Access Your Basement With Ease

Stairs and windows are an integral part of your basement remodel. Get tips for safety and design.
Storage and desk under staircase

Desk Under Stairs

Photo courtesy of California Closets

Photo courtesy of California Closets

Basement Stairs

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Stairway Safety
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When remodeling a basement, the staircase is one of the most difficult construction jobs. No only do you have to consider technical issues like run and rise, but complicated conversations on building codes and design can come into play.

For safety reasons, make it a priority to upgrade or replace flimsy basement stairs. You'll likely want to close open wooden steps with risers and possibly carpet to create an inviting entrance to your underground haven.

Don't build onto existing steps, unless the wood is good and the construction is sound. If your steps are made of particle board or sag under your weight, plan on replacing them and perhaps the stringers that support them.

Closing off the bottom of the stringers with walls is a good idea, as this creates a finished look and provides extra storage space beneath the steps or a place to wall-mount a flat-panel TV.

Research building codes for the depth of stair treads and height of the risers. If you have enough room, a wide staircase with deep treads can provide a welcoming entrance into your new living space. Leaving railings open can allow the space to unfold before you, giving the space an airy look.

Building codes address how much space is needed between the bottom step and the wall for a landing. If you're already at the minimum, turn the staircase or make the bottom step the landing with one step down to the side or sides.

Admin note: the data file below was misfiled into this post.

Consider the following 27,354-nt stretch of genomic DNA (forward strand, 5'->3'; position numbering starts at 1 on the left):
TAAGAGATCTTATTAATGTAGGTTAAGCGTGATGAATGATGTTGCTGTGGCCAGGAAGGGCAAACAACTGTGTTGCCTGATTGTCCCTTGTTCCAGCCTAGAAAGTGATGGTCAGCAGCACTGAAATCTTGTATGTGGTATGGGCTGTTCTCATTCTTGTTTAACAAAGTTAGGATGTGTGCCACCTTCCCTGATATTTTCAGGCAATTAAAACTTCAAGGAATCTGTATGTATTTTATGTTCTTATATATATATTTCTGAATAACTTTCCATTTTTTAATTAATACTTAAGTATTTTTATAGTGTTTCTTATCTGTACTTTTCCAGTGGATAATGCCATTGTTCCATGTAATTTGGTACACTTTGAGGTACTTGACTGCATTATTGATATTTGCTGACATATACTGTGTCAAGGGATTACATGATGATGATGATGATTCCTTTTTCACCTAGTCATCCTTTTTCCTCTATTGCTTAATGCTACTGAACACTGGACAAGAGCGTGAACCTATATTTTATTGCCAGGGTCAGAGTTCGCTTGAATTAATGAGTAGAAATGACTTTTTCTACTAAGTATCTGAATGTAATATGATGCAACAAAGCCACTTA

"Remember, building codes represent the bare minimum in construction allowed by law," says Frank Laskey of Capital Construction. "It's always a good idea to exceed building codes and not to cut them close."

Doors and Windows

According to the International Residential Code, habitable rooms should have 8 percent or more of the floor space provided by natural light. Many building codes call for at least one exit in a living space, which can be through a door of a walkout basement or through a door that is below grade and served by a bulkhead.

Egress or safety exits through windows should have an opening of at least 5 square feet for windows at grade and 5.7 square feet for windows below grade. Exits through doors below grade with bulkheads must also provide 5.7 square feet of space.

An egress window should be no higher than 44 inches off the floor. Casement windows that can open all the way or at least to 5.7 square feet are often used and can exit to a window well if the window is below grade.

Any exit door from your basement should be insulated and weather-stripped. Not only will this keep drafts out, but it will make your space more energy efficient and will help prevent condensation. Some metal and fiberglass doors work better than wood as exterior doors and have foam insulation within.

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